Swedish foreign minister Carl Bildt has warned Belarusian strongman Aleksander Lukashenko not to exploit this week's bomb attack to further crack down on political opponents.
Speaking to EUobserver from a Nato meeting in Berlin on Thursday (14 April), Bildt noted that Lukashenko's aggressive tone in a TV speech on Wednesday is a bad sign of things to come.
"He is very dismissive of the West, of human rights, of the opposition. He seems to be on a rampage against everybody. You get the impression that he is taking the attack as an excuse for further repression," Bildt said. "There is a new level of fear [among opposition activists in Belarus], which is fairly natural if they see this rhetoric from Lukashenko. They are afraid that this might be part of his intention."
"These kinds of attack should be handled according to the rule of law. To have a climate of intimidation and fear is not a way to run your country, not even to handle a terrorist incident. He should be aware that we will be watching. If he uses this as an excuse to further intensify repression, this will certainly be noticed."
The Belarusian KGB has already arrested five people over the blast at the Oktyabrskaya metro station on Tuesday, which killed 12 people and injured over 150.
It said the explosion was caused by less than 1kg of a "unique" material. It also said the suspects are young Belarusians from the Minsk region, that some of them have confessed and that one of them is linked to a previous bomb attack in 2008. But it has not given a motive.
Noting that Lukashenko in the aftermath of December's election protests accused Germany and Poland of trying to stage a coup d'etat by giving cash to opposition, Bildt voiced concern that authorities will pin the bomb on Western sources for propaganda reasons.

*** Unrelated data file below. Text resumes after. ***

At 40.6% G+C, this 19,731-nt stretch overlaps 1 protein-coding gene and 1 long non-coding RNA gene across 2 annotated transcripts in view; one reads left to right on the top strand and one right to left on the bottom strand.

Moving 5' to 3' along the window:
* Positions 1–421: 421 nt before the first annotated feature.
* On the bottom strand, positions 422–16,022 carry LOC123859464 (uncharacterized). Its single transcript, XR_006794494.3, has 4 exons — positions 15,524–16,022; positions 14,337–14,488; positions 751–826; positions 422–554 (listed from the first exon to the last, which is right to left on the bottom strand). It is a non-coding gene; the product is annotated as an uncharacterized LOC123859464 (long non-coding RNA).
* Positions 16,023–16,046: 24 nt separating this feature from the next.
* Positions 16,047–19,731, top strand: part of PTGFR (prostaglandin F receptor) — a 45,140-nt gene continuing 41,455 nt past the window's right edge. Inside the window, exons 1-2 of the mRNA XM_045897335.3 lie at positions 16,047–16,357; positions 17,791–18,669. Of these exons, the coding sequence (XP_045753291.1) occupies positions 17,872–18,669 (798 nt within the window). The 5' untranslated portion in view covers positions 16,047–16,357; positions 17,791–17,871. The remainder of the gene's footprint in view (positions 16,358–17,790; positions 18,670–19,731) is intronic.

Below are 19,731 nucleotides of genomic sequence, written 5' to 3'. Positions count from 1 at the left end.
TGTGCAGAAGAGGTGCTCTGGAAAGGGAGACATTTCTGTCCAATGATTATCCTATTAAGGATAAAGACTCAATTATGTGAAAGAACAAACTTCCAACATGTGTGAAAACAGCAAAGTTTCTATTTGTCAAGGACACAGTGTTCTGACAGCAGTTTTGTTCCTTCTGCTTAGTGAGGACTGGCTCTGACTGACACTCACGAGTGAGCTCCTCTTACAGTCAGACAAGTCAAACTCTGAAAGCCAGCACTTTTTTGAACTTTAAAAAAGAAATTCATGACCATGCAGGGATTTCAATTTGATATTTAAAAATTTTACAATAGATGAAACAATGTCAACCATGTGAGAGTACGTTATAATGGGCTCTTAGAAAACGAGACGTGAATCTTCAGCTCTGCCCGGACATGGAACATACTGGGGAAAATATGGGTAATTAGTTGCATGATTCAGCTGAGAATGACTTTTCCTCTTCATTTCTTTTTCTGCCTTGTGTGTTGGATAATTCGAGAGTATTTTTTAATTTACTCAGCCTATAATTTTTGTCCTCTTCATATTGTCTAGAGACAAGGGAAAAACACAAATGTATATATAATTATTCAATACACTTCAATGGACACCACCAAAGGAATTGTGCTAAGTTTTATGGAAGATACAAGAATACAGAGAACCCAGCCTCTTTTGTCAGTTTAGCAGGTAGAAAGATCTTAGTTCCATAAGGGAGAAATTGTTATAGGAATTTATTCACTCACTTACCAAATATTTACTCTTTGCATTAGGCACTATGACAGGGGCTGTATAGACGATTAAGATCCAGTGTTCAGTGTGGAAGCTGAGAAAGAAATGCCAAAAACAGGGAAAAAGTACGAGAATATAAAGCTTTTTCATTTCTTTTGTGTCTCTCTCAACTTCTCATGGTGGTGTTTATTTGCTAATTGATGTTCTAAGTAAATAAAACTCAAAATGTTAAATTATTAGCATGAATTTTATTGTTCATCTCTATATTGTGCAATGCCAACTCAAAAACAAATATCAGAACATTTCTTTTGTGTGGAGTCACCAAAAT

"He says he has arrested these people and that he knows who they are, so one would expect him to pronounce himself on these issues shortly. But we can fear the worst," the minister said.
Lukashenko's only bomb-related reference to the EU was to criticise foreign ministers for discussing whether or not to impose economic sanctions in future.
The discussion was held behind closed doors in Luxembourg on Tuesday with no public statement. EU foreign affairs chief Catherine Ashton had planned in the post-ministerial press briefing to call for the release of Belarusian "political prisoners." But she refrained out of deference to the shocking events.
"It has evolved into explicit blasphemy. The whole nation is in tragedy, people mourn over the victims, while our so-called European partners in Strasbourg [sic] talk about human rights … They could have waited till the mourning is over and till we bury those killed, at least," Lukashenko said in his TV speech.
On the subject of opposition activists, he said he would "turn the country inside out" to find the bomb plotters. "We are looking for accomplices and employers. These so-called politicians of the fifth column might point to employers [of the terrorists] … Everyone must be interrogated regardless of any democracy, whines and moans of foreign supporters."
One anti-Lukashenko contact told this website that since the blast opposition activists fear to publish any government-critical material or to sleep at their home address in case they are taken in by the KGB.
"What will happen to the poor guys who confessed at 5am about all these terrorist acts? I don't think they can count on any kind of trial," the source said. "They will arrest people in the street and justify everything with the fight against terrorism."
The explosion comes amid an economic slump in Belarus - the floor of the metro station was covered in torn bags of sugar as people returned home after hunting for the precious commodity because it is shooting up in price.
In a PR move unusual by EU standards, Lukashenko visited the blast site with his six year old son Kolya shortly before the KGB announced its breakthrough arrests.
The explosion is the fifth such incident in Lukashenko's 16-year-long rule.
A blast in 2008 at a stadium injured 60 people and was widely linked to internal power struggles in the presidential administration. A bomb in Vitebsk in 2005 injured 50. An explosion in late 1997 killed a local politician involved in the vodka business. A series of four earlier blasts in 1997 targeted Russian gas pipelines.